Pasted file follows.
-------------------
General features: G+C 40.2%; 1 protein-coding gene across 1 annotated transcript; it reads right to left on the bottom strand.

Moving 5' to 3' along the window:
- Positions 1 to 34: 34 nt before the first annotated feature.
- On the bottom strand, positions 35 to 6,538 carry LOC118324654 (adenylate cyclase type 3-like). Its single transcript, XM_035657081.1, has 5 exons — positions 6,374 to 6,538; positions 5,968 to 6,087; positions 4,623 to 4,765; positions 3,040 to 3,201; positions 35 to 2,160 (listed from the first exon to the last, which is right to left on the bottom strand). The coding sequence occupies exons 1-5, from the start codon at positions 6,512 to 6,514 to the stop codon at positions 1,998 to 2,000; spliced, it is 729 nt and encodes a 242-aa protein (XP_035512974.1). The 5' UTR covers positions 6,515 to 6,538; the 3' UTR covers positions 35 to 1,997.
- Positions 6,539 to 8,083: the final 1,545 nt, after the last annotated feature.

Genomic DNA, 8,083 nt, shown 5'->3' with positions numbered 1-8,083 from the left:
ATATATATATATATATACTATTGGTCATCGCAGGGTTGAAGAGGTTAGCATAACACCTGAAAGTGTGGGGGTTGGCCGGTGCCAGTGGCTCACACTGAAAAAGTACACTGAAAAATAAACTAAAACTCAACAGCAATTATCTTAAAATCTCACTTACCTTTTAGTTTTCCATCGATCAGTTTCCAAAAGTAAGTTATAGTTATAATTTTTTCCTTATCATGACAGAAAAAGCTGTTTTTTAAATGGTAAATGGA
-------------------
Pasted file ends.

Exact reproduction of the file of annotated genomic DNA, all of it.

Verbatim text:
General features: G+C 40.2%; 1 protein-coding gene across 1 annotated transcript; it reads right to left on the bottom strand.

Moving 5' to 3' along the window:
- Positions 1 to 34: 34 nt before the first annotated feature.
- On the bottom strand, positions 35 to 6,538 carry LOC118324654 (adenylate cyclase type 3-like). Its single transcript, XM_035657081.1, has 5 exons — positions 6,374 to 6,538; positions 5,968 to 6,087; positions 4,623 to 4,765; positions 3,040 to 3,201; positions 35 to 2,160 (listed from the first exon to the last, which is right to left on the bottom strand). The coding sequence occupies exons 1-5, from the start codon at positions 6,512 to 6,514 to the stop codon at positions 1,998 to 2,000; spliced, it is 729 nt and encodes a 242-aa protein (XP_035512974.1). The 5' UTR covers positions 6,515 to 6,538; the 3' UTR covers positions 35 to 1,997.
- Positions 6,539 to 8,083: the final 1,545 nt, after the last annotated feature.

Genomic DNA, 8,083 nt, shown 5'->3' with positions numbered 1-8,083 from the left:
ATATATATATATATATACTATTGGTCATCGCAGGGTTGAAGAGGTTAGCATAACACCTGAAAGTGTGGGGGTTGGCCGGTGCCAGTGGCTCACACTGAAAAAGTACACTGAAAAATAAACTAAAACTCAACAGCAATTATCTTAAAATCTCACTTACCTTTTAGTTTTCCATCGATCAGTTTCCAAAAGTAAGTTATAGTTATAATTTTTTCCTTATCATGACAGAAAAAGCTGTTTTTTAAATGGTAAATGGA